Personal Development Pillar

Facilitates a broad understanding of the richness inherent in humans and their relationships. Orients students to higher education, builds communication skills, enhances creative thought and expression, promotes physical well-being, and increases understanding of human nature. The integration of these facets yields whole and healthy persons.

Introduction to Wellbeing (GES140)

Explores the following dimensions that influence Wellbeing:  Spiritual, Cognitive, Emotional, Physical, Relational, and Meaning.  Examines the dynamic interconnection between the dimensions.  Students integrate foundational knowledge, experiences, and strategies to become successful whole and holy individuals not only in college, but also throughout adult life.

Inquiry Seminar (GES160)

While exploring a specific topic of interest, students develop and understand the meaning and value of a liberal arts education in the Christian tradition. The seminar promotes the establishment of community among students, faculty and varying aspects of student life. The seminar provides students with instruction and practice in writing as well as in preparing and delivering oral presentations. Supplemental assignments and activities outside the traditional classroom are required.

Introduction to the Creative Arts (GES125)

Introduces the creative arts and highlights their crucial role in human experience. Art forms included each semester are chosen from music, visual arts, theatre, dance, literature, or film. Creative works spanning stylistic, social, and historical contexts are examined in light of such issues as relationships, religion, death/despair, and humor. Students experience and critically interact with creative works and reflect on them from a Christian worldview, with the goal of developing literacy in artistic language as a tool for exploration and aesthetic interpretation and evaluation.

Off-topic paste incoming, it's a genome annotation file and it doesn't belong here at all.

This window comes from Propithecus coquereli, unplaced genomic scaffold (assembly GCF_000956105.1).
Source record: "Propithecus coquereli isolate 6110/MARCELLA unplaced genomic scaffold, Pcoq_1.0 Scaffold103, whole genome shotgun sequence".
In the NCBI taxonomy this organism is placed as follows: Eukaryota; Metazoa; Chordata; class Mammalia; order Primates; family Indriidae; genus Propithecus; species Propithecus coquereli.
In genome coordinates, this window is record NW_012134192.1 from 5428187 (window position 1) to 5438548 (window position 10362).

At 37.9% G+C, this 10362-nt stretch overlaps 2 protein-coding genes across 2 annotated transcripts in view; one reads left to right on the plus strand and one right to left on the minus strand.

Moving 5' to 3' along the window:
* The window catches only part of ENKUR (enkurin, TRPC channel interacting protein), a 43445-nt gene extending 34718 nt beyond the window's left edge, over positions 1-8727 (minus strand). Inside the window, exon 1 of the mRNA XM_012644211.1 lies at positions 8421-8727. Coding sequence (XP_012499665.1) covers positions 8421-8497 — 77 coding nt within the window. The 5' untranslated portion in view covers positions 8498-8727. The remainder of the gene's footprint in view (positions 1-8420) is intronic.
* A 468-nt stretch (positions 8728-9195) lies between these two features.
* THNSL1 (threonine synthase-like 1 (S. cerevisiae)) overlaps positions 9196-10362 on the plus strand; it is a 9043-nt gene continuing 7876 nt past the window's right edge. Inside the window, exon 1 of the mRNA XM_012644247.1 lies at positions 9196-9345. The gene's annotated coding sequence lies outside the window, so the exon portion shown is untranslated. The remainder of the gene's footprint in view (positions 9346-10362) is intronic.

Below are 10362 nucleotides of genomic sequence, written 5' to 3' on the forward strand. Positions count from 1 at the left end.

Leisure and Lifetime Sport - Category of Courses (Q)

Requires participation in a lifetime/leisure sport intended to expand students’ exposure to movement, enjoyment of physical activity, and stewardship of the body through physical activity. Concentrated time participating in lifetime/leisure sport is required, along with selected readings and exam(s). Topics include understanding of movement and sport rules and strategies.

Artistic Experience - Category of Courses (A)

Students gain hands-on experience with creating/performing (engaging with materials, instruments, creative writing, etc.) that is planned, supervised, and evaluated by a faculty member. An in-studio experience/performance (individual or group) is critiqued in some form. The Artistic Experience may be taken before, during, or after Introduction to the Creative Arts or Western Humanity in Christian Perspective I-II.

Biblical Foundations Pillar